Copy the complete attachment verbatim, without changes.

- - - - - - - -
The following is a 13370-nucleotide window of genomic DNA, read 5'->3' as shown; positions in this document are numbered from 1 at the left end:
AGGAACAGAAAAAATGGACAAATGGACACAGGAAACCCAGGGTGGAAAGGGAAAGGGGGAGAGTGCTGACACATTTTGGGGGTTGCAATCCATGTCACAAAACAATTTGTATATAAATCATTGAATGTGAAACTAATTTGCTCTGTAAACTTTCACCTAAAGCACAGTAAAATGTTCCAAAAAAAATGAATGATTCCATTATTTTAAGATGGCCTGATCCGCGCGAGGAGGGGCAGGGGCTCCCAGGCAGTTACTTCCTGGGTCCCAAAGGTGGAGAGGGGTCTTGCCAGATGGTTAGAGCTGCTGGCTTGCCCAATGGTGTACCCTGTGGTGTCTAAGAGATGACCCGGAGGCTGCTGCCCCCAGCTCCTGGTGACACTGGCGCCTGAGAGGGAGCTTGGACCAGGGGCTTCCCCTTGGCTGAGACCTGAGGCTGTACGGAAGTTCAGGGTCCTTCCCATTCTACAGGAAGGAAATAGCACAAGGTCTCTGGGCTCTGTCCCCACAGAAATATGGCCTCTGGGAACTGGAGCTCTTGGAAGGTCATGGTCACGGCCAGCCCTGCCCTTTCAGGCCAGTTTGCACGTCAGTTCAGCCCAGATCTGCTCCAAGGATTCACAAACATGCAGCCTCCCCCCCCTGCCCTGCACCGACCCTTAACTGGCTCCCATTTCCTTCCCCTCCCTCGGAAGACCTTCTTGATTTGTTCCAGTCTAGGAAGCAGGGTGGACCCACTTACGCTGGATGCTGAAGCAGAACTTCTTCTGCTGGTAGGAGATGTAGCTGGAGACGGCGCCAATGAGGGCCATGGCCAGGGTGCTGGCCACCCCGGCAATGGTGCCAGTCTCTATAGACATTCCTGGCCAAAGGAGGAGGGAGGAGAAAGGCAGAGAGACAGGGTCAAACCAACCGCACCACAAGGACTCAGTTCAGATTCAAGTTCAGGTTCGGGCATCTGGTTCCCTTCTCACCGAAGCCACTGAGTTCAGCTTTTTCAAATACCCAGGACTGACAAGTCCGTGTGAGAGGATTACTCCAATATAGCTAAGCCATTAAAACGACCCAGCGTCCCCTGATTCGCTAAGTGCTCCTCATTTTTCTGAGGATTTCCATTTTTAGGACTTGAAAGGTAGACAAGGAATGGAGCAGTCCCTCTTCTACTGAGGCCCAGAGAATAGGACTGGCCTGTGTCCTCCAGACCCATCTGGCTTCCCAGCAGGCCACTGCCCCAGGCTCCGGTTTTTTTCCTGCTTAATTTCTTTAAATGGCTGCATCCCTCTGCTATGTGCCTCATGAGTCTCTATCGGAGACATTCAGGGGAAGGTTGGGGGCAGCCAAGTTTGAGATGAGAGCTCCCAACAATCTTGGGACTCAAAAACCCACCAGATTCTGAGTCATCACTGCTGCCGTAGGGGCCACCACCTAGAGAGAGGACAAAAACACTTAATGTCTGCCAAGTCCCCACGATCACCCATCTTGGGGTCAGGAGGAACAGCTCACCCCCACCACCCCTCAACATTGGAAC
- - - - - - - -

The following is a 13370-nucleotide window of genomic DNA, read 5'->3' as shown; positions in this document are numbered from 1 at the left end:
AGGAACAGAAAAAATGGACAAATGGACACAGGAAACCCAGGGTGGAAAGGGAAAGGGGGAGAGTGCTGACACATTTTGGGGGTTGCAATCCATGTCACAAAACAATTTGTATATAAATCATTGAATGTGAAACTAATTTGCTCTGTAAACTTTCACCTAAAGCACAGTAAAATGTTCCAAAAAAAATGAATGATTCCATTATTTTAAGATGGCCTGATCCGCGCGAGGAGGGGCAGGGGCTCCCAGGCAGTTACTTCCTGGGTCCCAAAGGTGGAGAGGGGTCTTGCCAGATGGTTAGAGCTGCTGGCTTGCCCAATGGTGTACCCTGTGGTGTCTAAGAGATGACCCGGAGGCTGCTGCCCCCAGCTCCTGGTGACACTGGCGCCTGAGAGGGAGCTTGGACCAGGGGCTTCCCCTTGGCTGAGACCTGAGGCTGTACGGAAGTTCAGGGTCCTTCCCATTCTACAGGAAGGAAATAGCACAAGGTCTCTGGGCTCTGTCCCCACAGAAATATGGCCTCTGGGAACTGGAGCTCTTGGAAGGTCATGGTCACGGCCAGCCCTGCCCTTTCAGGCCAGTTTGCACGTCAGTTCAGCCCAGATCTGCTCCAAGGATTCACAAACATGCAGCCTCCCCCCCCTGCCCTGCACCGACCCTTAACTGGCTCCCATTTCCTTCCCCTCCCTCGGAAGACCTTCTTGATTTGTTCCAGTCTAGGAAGCAGGGTGGACCCACTTACGCTGGATGCTGAAGCAGAACTTCTTCTGCTGGTAGGAGATGTAGCTGGAGACGGCGCCAATGAGGGCCATGGCCAGGGTGCTGGCCACCCCGGCAATGGTGCCAGTCTCTATAGACATTCCTGGCCAAAGGAGGAGGGAGGAGAAAGGCAGAGAGACAGGGTCAAACCAACCGCACCACAAGGACTCAGTTCAGATTCAAGTTCAGGTTCGGGCATCTGGTTCCCTTCTCACCGAAGCCACTGAGTTCAGCTTTTTCAAATACCCAGGACTGACAAGTCCGTGTGAGAGGATTACTCCAATATAGCTAAGCCATTAAAACGACCCAGCGTCCCCTGATTCGCTAAGTGCTCCTCATTTTTCTGAGGATTTCCATTTTTAGGACTTGAAAGGTAGACAAGGAATGGAGCAGTCCCTCTTCTACTGAGGCCCAGAGAATAGGACTGGCCTGTGTCCTCCAGACCCATCTGGCTTCCCAGCAGGCCACTGCCCCAGGCTCCGGTTTTTTTCCTGCTTAATTTCTTTAAATGGCTGCATCCCTCTGCTATGTGCCTCATGAGTCTCTATCGGAGACATTCAGGGGAAGGTTGGGGGCAGCCAAGTTTGAGATGAGAGCTCCCAACAATCTTGGGACTCAAAAACCCACCAGATTCTGAGTCATCACTGCTGCCGTAGGGGCCACCACCTAGAGAGAGGACAAAAACACTTAATGTCTGCCAAGTCCCCACGATCACCCATCTTGGGGTCAGGAGGAACAGCTCACCCCCACCACCCCTCAACATTGGAAC